Ohdeedads: Where Were You During the Nesting Process?

Ohdeedads: Where Were You During the Nesting Process?

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Katie Steuernagle
Jun 29, 2011
This week as we've been focusing on dads and nursery design, I had a startling revelation. My husband and I normally share home design decisions fairly equally. We deliberated in the furniture store together for hours before selecting a sofa. We poured over paint chips before selecting a color for our bedroom walls. Together we drool over photos of dream kitchens. But when it came to designing our baby's nursery, it was all me, totally and completely from beginning to end. What happened? Where was the Young House Love? Had I become a design dictator?

I don't recall ever being nasty about my takeover. For me, I was simply expressing my intense, biological urge to nest. So the question, then, is what happened to him? As strongly as women ramp up to prepare for the baby, do men have an equal and opposite biological urge to step back and stay out of the way of our crazy nesting? Certainly this is some prehistoric survival skill that early cavemen figured out a long time ago. Deep in our DNA we know that designing a nursery is the reward women earn in exchange for the grueling physical work involved in pregnancy and childbirth, and that men must not interject opinions about paint colors, but stand quietly ready with a hammer and drill should they be called upon by the woman to hang something or do heavy lighting. Our higher brain desire to make decisions as equals is replaced by a division of labor based on primitive biological differences. I ran this theory by my husband last night, and he told me that, no, he's just not that into nursery decor.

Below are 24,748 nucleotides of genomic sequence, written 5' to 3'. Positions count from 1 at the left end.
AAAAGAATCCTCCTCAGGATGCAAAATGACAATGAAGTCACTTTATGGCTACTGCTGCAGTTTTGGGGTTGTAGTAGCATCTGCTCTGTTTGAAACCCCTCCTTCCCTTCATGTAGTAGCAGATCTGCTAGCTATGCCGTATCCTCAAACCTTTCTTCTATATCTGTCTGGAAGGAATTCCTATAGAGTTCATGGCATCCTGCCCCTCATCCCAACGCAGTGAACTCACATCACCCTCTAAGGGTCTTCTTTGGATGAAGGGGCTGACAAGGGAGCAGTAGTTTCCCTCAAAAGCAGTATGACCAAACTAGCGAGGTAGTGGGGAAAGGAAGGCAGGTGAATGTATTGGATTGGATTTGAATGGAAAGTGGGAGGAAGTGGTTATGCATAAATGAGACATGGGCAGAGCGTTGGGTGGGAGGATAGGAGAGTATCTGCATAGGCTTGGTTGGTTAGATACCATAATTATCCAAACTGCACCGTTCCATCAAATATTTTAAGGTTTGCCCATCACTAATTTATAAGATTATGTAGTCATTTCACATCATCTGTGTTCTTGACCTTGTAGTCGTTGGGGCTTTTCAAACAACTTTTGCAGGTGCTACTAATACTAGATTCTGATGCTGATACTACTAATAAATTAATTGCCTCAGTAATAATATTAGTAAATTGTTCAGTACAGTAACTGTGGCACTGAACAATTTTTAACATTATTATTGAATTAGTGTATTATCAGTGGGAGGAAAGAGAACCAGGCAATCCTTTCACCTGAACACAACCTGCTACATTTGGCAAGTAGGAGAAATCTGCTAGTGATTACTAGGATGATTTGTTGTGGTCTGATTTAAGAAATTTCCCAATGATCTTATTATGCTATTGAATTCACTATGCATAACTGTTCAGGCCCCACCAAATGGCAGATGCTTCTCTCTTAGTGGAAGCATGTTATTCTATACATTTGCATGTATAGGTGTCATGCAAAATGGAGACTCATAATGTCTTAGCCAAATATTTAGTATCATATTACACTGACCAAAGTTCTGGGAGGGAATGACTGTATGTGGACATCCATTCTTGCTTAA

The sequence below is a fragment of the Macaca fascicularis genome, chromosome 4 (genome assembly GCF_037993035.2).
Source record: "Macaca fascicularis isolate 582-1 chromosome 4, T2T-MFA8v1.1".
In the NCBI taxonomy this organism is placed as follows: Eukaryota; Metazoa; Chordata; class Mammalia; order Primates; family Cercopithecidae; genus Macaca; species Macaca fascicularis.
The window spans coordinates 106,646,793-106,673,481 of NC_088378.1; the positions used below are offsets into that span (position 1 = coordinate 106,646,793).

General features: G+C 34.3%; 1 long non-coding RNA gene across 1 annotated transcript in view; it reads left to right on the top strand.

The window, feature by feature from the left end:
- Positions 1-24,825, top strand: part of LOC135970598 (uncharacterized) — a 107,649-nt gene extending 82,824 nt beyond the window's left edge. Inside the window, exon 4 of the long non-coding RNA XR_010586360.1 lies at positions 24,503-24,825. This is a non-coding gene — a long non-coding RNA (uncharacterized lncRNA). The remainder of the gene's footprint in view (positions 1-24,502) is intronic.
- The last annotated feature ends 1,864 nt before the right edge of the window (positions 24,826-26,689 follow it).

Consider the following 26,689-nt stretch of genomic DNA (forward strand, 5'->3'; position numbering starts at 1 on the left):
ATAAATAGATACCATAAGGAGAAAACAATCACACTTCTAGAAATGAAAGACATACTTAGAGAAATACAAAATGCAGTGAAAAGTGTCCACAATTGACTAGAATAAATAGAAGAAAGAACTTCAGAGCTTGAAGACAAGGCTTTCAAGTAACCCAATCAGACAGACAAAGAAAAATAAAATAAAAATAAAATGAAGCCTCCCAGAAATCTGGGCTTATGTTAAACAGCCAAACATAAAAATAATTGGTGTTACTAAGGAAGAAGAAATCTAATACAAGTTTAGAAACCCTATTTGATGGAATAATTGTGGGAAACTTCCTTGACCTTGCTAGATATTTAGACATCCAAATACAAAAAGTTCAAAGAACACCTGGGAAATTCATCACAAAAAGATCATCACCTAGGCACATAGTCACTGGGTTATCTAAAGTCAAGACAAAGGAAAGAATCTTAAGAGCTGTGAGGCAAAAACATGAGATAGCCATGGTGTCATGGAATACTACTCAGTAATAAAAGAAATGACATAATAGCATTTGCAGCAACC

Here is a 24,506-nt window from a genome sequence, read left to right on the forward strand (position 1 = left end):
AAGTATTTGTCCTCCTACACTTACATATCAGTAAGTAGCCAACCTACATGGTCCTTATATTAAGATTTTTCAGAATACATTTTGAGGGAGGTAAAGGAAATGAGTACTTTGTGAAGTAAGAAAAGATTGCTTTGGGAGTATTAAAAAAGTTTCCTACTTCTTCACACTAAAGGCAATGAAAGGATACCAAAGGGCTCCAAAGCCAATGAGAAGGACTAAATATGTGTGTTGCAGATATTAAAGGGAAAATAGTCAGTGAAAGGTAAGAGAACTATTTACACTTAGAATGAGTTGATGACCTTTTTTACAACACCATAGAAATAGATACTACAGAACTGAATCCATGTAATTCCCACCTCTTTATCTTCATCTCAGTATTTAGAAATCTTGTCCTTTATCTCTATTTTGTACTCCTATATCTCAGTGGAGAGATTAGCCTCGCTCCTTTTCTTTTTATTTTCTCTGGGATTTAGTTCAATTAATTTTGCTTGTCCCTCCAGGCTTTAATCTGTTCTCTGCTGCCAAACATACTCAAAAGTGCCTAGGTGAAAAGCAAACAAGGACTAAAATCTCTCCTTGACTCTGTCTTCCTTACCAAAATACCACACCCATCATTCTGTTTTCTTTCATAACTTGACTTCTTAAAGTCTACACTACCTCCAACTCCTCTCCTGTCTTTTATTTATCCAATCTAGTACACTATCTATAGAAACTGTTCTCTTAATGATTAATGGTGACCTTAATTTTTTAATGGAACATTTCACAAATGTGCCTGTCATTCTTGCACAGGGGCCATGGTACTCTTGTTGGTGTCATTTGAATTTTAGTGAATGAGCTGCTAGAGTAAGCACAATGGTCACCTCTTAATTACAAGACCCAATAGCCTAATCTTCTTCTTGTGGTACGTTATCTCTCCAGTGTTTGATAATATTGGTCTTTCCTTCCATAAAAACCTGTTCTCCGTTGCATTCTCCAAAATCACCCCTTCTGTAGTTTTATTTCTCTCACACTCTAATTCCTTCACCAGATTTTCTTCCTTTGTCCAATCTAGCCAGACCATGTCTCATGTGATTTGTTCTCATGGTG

I'm anxious to know if this same phenomenon happened in other homes. Ohdeedads, how involved were you in the nursery design process? Were you picking out paint colors and snipping fabric swatches right along with women? Did you quietly bow out? Or were you forced out?

(Image: Flickr member Haydnseek under Creative Commons license)

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